Playdek has two wargames in the THC Top 50 and might have had three if it hadn’t dragged its feet dreadfully on Labyrinth. In Early Access since March 2020, the port of Volko Ruhnke’s topical Twilight Struggle-style board game is still waiting for a promised silicon adversary.
O is for Orchestrate an insurgency
Assuming you’re willing to share a map with a sentient opponent rather than a synthetic one, you can now play as the insurgents in Rebel Inc: Escalation. The ‘Vs Multiplayer’ update dropped a week before Ndemic’s pacy hearts and mind wargame left Early Access. What’s next for this “very successful, small studio focused on making intelligent, high quality strategy/simulation premium games for mobile and PC”? Search me, but if I didn’t have THC to tend I’d be thinking seriously about applying for the Junior Game Designer role listed here.
P is for Post war
Fingers-crossed, either Richard Berger or Jeremy Zurcher (the chaps who, respectively, digitised Pavlov’s House and Castle Itter) will eventually be given the job of bringing the latest David Thompson board game design to PC. Already available as a Tabletop Simulator module, Soldiers in Postmen’s Uniforms recreates the courageous defence of Gdansk’s main post office during the German invasion of 1939. Most of the plucky Polish postmen who survived the battle’s fiery conclusion (“Bethke requested a rail car full of gasoline. Danzig’s fire department pumped it into the basement, and it was then ignited by a hand grenade.”) were executed as ‘illegal combatants’ after surrendering.
Q is for Quick half
R is for Reader recommendation
A missive I received this week reminded me that I still haven’t tried the free Aircraft Carrier Survival prologue. The sender, Cederic, recommends its PTO plate-spinning (“navigate, crew the flight deck, conduct recce, deal with inbound threats, handle damage control…”) while acknowledging minor bugs (“My damage control team getting trapped in the med bay after delivering an injured sailor”), realism compromises (“You can ignore speed and wind direction when conducting flight operations”), and save restrictions.
S is for Steel something-or-other
Steel this, Steel that… tank sim dev’s affection for the ‘S’ word is understandable, but can lead to customer confusion. For those struggling to remember which Steel is which, here’s a handy guide.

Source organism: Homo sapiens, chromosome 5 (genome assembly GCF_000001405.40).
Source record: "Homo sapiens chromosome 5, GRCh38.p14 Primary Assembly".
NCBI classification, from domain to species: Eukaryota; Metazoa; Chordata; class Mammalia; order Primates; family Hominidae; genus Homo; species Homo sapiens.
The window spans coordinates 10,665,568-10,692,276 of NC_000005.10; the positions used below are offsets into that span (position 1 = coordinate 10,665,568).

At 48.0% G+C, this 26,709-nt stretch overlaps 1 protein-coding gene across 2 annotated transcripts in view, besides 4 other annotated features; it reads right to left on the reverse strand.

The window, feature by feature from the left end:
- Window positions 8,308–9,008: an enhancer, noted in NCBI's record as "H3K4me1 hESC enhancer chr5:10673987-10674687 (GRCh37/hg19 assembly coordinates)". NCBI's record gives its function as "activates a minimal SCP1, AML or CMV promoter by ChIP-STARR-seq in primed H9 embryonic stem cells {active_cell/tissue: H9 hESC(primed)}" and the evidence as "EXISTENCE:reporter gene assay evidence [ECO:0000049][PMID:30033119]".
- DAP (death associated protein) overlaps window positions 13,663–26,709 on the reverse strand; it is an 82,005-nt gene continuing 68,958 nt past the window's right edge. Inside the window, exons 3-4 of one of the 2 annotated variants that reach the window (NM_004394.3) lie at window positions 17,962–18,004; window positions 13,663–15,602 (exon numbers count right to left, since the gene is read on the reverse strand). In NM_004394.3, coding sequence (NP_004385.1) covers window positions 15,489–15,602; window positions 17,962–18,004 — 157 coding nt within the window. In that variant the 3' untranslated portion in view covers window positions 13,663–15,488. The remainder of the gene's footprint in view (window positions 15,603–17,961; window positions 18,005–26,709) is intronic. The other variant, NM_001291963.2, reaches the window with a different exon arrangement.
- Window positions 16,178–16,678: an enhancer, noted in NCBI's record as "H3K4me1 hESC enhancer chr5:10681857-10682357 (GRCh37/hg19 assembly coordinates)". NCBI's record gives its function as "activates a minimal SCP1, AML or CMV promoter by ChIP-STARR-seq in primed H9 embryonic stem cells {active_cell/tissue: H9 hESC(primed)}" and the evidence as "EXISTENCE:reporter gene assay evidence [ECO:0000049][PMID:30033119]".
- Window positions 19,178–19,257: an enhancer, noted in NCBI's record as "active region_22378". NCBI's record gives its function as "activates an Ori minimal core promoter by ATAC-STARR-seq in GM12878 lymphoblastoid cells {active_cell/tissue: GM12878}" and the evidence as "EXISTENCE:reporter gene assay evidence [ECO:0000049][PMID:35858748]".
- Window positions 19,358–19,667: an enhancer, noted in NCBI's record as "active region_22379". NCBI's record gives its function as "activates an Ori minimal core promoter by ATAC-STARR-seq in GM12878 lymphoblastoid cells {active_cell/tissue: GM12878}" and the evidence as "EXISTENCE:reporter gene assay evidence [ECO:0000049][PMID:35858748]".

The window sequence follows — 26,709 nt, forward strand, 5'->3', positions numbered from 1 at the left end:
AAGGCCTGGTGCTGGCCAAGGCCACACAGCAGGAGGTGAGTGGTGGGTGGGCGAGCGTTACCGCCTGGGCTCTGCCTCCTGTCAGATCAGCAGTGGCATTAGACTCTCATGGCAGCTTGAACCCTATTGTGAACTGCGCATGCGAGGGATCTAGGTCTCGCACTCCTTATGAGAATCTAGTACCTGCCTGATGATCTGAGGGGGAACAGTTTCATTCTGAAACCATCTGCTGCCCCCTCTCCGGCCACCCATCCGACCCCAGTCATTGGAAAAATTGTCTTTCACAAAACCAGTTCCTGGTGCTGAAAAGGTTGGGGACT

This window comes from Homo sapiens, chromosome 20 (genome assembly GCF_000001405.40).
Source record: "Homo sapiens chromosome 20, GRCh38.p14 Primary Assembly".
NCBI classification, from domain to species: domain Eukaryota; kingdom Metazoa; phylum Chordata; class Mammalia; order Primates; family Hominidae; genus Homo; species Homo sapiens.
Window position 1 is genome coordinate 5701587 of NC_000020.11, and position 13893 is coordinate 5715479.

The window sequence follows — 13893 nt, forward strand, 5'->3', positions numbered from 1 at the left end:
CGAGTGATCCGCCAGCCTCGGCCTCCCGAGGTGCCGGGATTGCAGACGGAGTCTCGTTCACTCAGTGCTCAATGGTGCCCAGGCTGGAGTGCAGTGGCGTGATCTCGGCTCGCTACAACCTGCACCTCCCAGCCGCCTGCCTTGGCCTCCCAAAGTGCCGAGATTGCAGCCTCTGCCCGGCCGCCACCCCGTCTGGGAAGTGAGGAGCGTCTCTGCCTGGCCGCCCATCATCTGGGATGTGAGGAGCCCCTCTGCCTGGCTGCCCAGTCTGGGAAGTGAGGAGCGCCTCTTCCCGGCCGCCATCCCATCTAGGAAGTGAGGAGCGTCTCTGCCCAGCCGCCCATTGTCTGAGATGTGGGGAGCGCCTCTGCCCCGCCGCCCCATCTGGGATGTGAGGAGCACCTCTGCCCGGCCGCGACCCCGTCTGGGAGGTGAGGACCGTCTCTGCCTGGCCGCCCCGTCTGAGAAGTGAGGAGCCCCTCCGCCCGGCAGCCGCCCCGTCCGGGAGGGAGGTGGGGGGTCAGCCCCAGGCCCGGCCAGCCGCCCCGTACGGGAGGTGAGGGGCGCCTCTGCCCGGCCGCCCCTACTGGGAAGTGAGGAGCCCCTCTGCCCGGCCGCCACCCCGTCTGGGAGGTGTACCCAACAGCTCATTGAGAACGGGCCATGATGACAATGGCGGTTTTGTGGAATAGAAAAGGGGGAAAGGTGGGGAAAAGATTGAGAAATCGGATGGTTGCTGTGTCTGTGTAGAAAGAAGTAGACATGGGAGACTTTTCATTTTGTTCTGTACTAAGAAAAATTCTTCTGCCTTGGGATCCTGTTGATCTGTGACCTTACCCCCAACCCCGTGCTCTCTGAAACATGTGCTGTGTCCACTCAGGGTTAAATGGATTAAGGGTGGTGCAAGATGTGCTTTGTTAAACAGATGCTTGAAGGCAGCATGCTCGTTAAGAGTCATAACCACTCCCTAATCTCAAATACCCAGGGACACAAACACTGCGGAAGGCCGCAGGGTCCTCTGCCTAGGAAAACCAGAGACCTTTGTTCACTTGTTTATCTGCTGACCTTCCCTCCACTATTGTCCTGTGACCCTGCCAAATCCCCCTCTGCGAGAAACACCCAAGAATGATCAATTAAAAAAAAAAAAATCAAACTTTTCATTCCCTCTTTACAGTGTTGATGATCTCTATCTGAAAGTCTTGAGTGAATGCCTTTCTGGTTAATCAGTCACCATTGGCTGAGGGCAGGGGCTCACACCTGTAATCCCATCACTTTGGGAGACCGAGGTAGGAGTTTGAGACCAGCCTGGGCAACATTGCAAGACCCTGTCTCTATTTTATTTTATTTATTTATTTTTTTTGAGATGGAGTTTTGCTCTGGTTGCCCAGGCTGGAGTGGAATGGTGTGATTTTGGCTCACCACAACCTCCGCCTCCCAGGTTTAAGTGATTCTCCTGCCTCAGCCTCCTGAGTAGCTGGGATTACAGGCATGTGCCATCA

- Steel Fury (2010) – Just about the only WW2 tank game that can hold a candle to Panzer Elite Special Edition. A bargain £2 on Steam until Sunday.
- Steel Armor (2015) – Graviteam’s excellent Cold War (T-62s and M60A1s) follow-up to Steel Fury.
- Steel Gear (ETA 2023) – A promising solo project with an Eastern Front focus and a purchaser-accessible beta.
- Steel Crew (2021) – A multiplayer-oriented WW2 armour sim that hit Steam yesterday.
- Steel Beasts (2000-2021) – The high-fidelity ‘SB’Pro’ trains real tankers in addition to entertaining armchair ones.
- Steel Thunder (1989) – A long-in-the-dragon’s-tooth ‘contemporary’ AFV sim that treats pirates harshly.
T is for Tile, anyone?
It’s ages since I fashioned a new logo tile. If you’re a subscriber and have yet to claim your bespoke masthead square, put a thematic suggestion or two in a comment or email (tim at tallyhocorner dot com) and I’ll do my best to turn your idea into a black-and-white 32 x 32 sprite .
U is for Ultimate Fishing Simulator was actually Penultimate Fishing Simulator
I’m wary of angling sims that are too eager to please. The fact that it took me over an hour to hook my first fish in the Ultimate Fishing Simulator 2 demo, encourages rather than discourages this worm dangler. Would I have caught something sooner if I’d switched from lure to float earlier, or ‘cheated’ by using the underwater camera for recon? Possibly, but exploring the trial’s stretch of Snake River in search of likely piscine haunts, and getting the hang of the slightly uninspired casting mechanic, those fruitless sixty minutes passed suprisingly quickly.
V is for Virtual Sailor NG
Master of hydrodynamics and marine ambience, Ilan Papini, has been toiling in Virtual Sailor’s engine room, and Virtual Sailor NG is the result. You can inspect the rewritten sea and terrain engines, the dynamic tides with adjustable amplitude, the revamped instrument panels and other improvements by using the installer at the top of this list. As with previous VS trials, play is regularly halted by “Demo time limit expired!” messages, but autosaves and quick loading make continuing interrupted test voyages easy.
W is for War Mongrels
The subgenre revival sparked by Shadow Tactics: Blades of the Shogun seems to be slowly gathering pace. Warm on the heels of Desperados III and Partisans 1941, comes War Mongrels, the most Commandos-like Commandos-like yet. There’s a good chance WM will feature in a future 3×3. Hopefully, by the time I get around to trying it, the bugs currently thronging the game’s sweaty seams will have been eradicated.
X is for X-Plane 12 on final approach
Pinch me, someone. The X-Plane 12 announcement vid I’ve just watched contained a sequence in which Austin Meyer’s disembodied head floated about like an acid-addled Beholder. The psychedelic montage illustrates Laminar Research’s switch from ‘real weather’ based solely on METAR reports to a much more naturalistic system reliant on NOAA GRIB files and METAR data. Combined with new volumetric clouds and weather effects, the improvements should help offset ortho scenery envy.
Y is for You probably know the name ‘David Kaemmer’…
…but have you heard of a chap called Terence Groening? Race Sim Central’s Tim Wheatley talks to the unsung artisan “responsible for what is widely regarded to be the most realistic physics and tire models in sim racing (He coded the important bits of Sportscar GT, Electronic Arts F1 (PC), EA NASCAR Thunder (PC), rFactor and rFactor 2*)” about his recent move to iRacing in this illuminating interview.
* £5 on Steam at the moment
Z is for Zombiewarrior07 triumphs
The ‘Escape & Evasion’ game jam went down like the proverbial lead dirigible, I’m sad to say. Zombiewarrior07, a veteran of its Bismarkian predecessor, was the only reader to submit an entry. Half top-down torpedo and flak slinging, and half side-scrolling depth charge and mine dodging, U-boat-y arcade game Beneath the Waves wins by default. A THC escape kit will be winging its way to Australia shortly.